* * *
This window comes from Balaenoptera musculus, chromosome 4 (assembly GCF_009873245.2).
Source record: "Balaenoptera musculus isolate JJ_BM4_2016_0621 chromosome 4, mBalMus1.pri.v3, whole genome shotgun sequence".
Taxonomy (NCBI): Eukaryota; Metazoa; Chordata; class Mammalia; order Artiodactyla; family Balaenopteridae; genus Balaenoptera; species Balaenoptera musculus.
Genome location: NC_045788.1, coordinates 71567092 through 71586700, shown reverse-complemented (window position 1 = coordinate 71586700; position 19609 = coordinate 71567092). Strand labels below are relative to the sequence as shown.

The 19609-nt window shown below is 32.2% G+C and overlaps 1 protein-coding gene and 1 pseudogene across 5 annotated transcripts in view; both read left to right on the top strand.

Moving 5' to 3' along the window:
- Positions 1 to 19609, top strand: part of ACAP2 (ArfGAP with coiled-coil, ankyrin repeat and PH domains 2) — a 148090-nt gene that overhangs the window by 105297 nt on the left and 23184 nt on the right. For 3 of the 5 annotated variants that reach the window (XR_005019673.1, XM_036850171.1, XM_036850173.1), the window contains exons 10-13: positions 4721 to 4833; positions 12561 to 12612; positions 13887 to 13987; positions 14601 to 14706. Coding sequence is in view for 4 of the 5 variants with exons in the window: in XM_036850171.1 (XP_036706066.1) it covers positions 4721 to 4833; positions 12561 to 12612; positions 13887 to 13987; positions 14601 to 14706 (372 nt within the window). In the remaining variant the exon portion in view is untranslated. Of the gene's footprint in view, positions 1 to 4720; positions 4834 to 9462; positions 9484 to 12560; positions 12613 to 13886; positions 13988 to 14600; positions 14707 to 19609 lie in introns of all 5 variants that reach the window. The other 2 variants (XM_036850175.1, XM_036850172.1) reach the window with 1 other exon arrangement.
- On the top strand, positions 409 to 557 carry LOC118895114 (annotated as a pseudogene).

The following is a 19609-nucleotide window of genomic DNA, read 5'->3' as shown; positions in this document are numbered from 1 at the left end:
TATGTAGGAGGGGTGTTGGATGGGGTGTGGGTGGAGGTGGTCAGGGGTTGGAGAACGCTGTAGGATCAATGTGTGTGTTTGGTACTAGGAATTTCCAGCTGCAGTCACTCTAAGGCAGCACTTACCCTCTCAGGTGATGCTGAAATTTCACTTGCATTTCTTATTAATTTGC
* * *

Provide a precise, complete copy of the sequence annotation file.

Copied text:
This window comes from Balaenoptera musculus, chromosome 4 (assembly GCF_009873245.2).
Source record: "Balaenoptera musculus isolate JJ_BM4_2016_0621 chromosome 4, mBalMus1.pri.v3, whole genome shotgun sequence".
Taxonomy (NCBI): Eukaryota; Metazoa; Chordata; class Mammalia; order Artiodactyla; family Balaenopteridae; genus Balaenoptera; species Balaenoptera musculus.
Genome location: NC_045788.1, coordinates 71567092 through 71586700, shown reverse-complemented (window position 1 = coordinate 71586700; position 19609 = coordinate 71567092). Strand labels below are relative to the sequence as shown.

The 19609-nt window shown below is 32.2% G+C and overlaps 1 protein-coding gene and 1 pseudogene across 5 annotated transcripts in view; both read left to right on the top strand.

Moving 5' to 3' along the window:
- Positions 1 to 19609, top strand: part of ACAP2 (ArfGAP with coiled-coil, ankyrin repeat and PH domains 2) — a 148090-nt gene that overhangs the window by 105297 nt on the left and 23184 nt on the right. For 3 of the 5 annotated variants that reach the window (XR_005019673.1, XM_036850171.1, XM_036850173.1), the window contains exons 10-13: positions 4721 to 4833; positions 12561 to 12612; positions 13887 to 13987; positions 14601 to 14706. Coding sequence is in view for 4 of the 5 variants with exons in the window: in XM_036850171.1 (XP_036706066.1) it covers positions 4721 to 4833; positions 12561 to 12612; positions 13887 to 13987; positions 14601 to 14706 (372 nt within the window). In the remaining variant the exon portion in view is untranslated. Of the gene's footprint in view, positions 1 to 4720; positions 4834 to 9462; positions 9484 to 12560; positions 12613 to 13886; positions 13988 to 14600; positions 14707 to 19609 lie in introns of all 5 variants that reach the window. The other 2 variants (XM_036850175.1, XM_036850172.1) reach the window with 1 other exon arrangement.
- On the top strand, positions 409 to 557 carry LOC118895114 (annotated as a pseudogene).

The following is a 19609-nucleotide window of genomic DNA, read 5'->3' as shown; positions in this document are numbered from 1 at the left end:
TATGTAGGAGGGGTGTTGGATGGGGTGTGGGTGGAGGTGGTCAGGGGTTGGAGAACGCTGTAGGATCAATGTGTGTGTTTGGTACTAGGAATTTCCAGCTGCAGTCACTCTAAGGCAGCACTTACCCTCTCAGGTGATGCTGAAATTTCACTTGCATTTCTTATTAATTTGC